John Lyons understands the mechanics of NH (Natural Horsemanship) but has no feeling with horses, he is not able to communicate with horses _ which is the big difference with Tom Dorrance for instance. John Lyons’ understanding of horses is purely mechanic: horses are binary animals, unable to think or feel, unable to understand.
All his program is based on conditioning a horse to give one specific response to one specific cue:“If we set up the condition often enough, and we get the same response consistently, then the condition becomes a cue for a specific, desired reaction or response.
Lyons on Horses, John Lyons
The horseman clearly declares his will to become a partner to the horse, to let time to the horse in order to process the cues we want to teach them. He also uses the known principle of pressure and release. We can also positively consider his three training rules, which remain good for any method: training must be safe for the horseman or the horsewoman, training must be safe for the horse, and the horse must be calmer after the lesson than before. I liked to read his saying about the step by step learning process and how we should “cultivate patience, and always remember to give the horse the benefit of the doubt.” John Lyons also talks about feel in his own way when he mentions our “subconscious movement” that actually becomes a cue to the horse . . .
John Lyons program limits
This method could be compared to the Australian horsemanship as introduced by Clinton Anderson. Indeed, both consider horses as robot-animals, things that can not feel, just react to cues given by superior minds that the horseman is supposed to be. Although at least, in my opinion, Clinton Anderson has done a better work in breaking exercises down into segments. He did not fall into contradictions and was able to develop a clear and simple method. Hereunder is a couple of examples to illustrate the limits of the program proposed by John Lyons.
Pre-cues, cues, and enforcers
Here, we can read that John Lyons understood the key-principle of making the right thing easy and the wrong thing difficult. Yet, it also appears clearly that he has some problems to make it simple. He gives us the example of the trot that is composed of six different steps!
1 ) First pre-cue is “raising our hands forward”,
2 ) Second pre-cue is “standing up in the saddle and leaning forward”,
3 ) Third pre-cue is “kissing to the horse”,
4 ) First cue is “a light squeeze with both legs”,
5 ) Second cue is “bumping the horse with both legs”,
6 ) Finally, the enforcer is “a hard kick with both spurs”!
This method can not be really efficient and there is the problem of violence (hard kick, spurs).
The lack of efficiency becomes clear when we start to deal with more advanced exercises, such as choosing the good lead at the canter. That sequence is broken down into five or six segments, the first three being supposed to close the deal with 95% of the horses. You should add another two to three segments for the last 5%, depending how difficult they are to manage. We would have liked a simple method: first soft deal, second firm deal, efficient with 100% of the horses!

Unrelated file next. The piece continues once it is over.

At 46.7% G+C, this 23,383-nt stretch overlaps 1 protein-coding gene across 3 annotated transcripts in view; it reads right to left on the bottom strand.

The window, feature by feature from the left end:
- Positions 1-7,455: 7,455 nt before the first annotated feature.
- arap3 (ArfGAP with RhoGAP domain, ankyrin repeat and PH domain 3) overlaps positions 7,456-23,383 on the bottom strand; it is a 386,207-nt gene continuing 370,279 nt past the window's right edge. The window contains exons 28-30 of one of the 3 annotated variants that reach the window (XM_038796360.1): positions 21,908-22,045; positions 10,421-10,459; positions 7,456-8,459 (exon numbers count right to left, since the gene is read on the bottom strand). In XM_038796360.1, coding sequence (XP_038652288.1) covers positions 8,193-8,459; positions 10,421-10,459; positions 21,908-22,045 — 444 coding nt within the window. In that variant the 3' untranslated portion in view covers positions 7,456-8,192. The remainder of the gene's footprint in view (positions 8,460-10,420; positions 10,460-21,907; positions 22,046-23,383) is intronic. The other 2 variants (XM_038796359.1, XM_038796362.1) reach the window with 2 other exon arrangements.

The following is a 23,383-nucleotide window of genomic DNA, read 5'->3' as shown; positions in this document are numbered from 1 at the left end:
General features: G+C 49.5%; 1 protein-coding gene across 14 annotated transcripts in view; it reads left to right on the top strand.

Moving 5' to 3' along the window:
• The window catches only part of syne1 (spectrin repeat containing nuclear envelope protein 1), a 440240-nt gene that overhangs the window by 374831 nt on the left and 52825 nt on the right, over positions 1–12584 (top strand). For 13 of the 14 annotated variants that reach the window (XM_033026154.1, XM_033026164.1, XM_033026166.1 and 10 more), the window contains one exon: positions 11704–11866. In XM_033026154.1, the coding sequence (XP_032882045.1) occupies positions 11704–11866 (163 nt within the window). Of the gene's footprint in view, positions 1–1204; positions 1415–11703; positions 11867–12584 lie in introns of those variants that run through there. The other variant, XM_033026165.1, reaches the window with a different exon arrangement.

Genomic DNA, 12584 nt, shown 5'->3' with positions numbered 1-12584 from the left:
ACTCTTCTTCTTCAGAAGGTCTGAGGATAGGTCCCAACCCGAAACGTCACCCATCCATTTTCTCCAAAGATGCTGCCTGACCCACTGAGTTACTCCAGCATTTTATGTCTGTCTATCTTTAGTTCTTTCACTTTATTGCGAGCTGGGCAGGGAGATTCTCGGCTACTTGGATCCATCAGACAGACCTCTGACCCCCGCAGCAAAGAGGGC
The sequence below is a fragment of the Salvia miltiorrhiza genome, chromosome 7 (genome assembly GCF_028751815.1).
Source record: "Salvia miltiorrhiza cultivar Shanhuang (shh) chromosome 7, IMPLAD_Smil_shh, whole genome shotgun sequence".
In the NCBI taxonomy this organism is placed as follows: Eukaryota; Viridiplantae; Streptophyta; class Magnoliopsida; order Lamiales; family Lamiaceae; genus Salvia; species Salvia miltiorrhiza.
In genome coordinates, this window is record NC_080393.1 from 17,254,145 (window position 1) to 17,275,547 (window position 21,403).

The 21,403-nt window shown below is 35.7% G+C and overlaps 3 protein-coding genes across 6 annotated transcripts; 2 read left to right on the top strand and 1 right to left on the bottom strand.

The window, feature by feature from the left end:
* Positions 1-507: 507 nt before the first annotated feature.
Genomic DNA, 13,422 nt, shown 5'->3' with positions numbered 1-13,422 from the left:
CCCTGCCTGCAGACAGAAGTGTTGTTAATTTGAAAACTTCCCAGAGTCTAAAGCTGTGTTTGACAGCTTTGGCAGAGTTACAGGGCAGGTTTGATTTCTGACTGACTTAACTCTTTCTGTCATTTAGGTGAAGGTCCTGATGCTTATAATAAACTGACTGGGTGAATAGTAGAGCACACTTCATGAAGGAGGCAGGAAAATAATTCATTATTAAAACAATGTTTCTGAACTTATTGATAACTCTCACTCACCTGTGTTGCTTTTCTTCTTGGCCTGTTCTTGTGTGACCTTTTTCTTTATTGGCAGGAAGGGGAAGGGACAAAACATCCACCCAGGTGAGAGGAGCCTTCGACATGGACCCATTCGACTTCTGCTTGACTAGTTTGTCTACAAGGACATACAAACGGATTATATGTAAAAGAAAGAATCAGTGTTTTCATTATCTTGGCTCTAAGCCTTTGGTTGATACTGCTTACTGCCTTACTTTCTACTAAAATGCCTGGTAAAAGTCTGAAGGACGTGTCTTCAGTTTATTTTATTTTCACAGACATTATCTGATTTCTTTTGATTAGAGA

Not so horseman-like
Taking into account how recognized a horseman John Lyons is, some pages actually scared me.
Lyons On Horses, John Lyons
I noticed a few lines in the book that can also be quite embarrassing for a horseman:
- Cue to back up – “Both of the rider’s feet are brought forward and the rider’s toes are wiggled back and forth on the horse’s elbows.”
Putting pressure by squeezing the legs or feet is the most obvious cue to move a horse forward. It is then completely illogical to put pressure on the horse to ask it to back up.
- Picking the leg – “If he begins to kick, […] stand up and pet him.”
Petting a horse is a reward to it. So, petting your horse when it kicks is teaching it to kick every time you want to pick up a leg.
- Cue to move forward – “If a horse kicks during the tapping, I usually don’t reprimand him”, says John Lyons. But then he adds that if the kicking becomes unpleasant (is there any pleasant kicking?), we should “whack the horse […], once for every kick.” One more time, this method lacks clear information for the horse. Kicking is kicking, there is no low kicking that could be accepted against hard kicking that should be forbidden. A partner horse never kicks!
- Loading – “When the horse stops, we stop. And we pet him.”
That is another good example of teaching a horse the contrary of the expected result. If we want our horse to move toward the trailer, petting it when it stops teaches to stop and avoid the said trailer.
Lyons On Horses, John Lyons
As a conclusion, I think this violence and all the nonsense are enough to discredit John Lyons as a horse whisperer. No real gentle horseman can advise murder and pain against horses. He studied natural horsemanship on the surface and applied the technics to his training method, efficient but insensitive. He is one of those horse(business)men who use NH as a marketing tool to sell books, clinics and other videos. My personal advice: do not read John Lyons unless you are already well informed about Natural Horsemanship principles and philosophy, said knowledge being necessary to extract the interesting and non-abusive content of the book.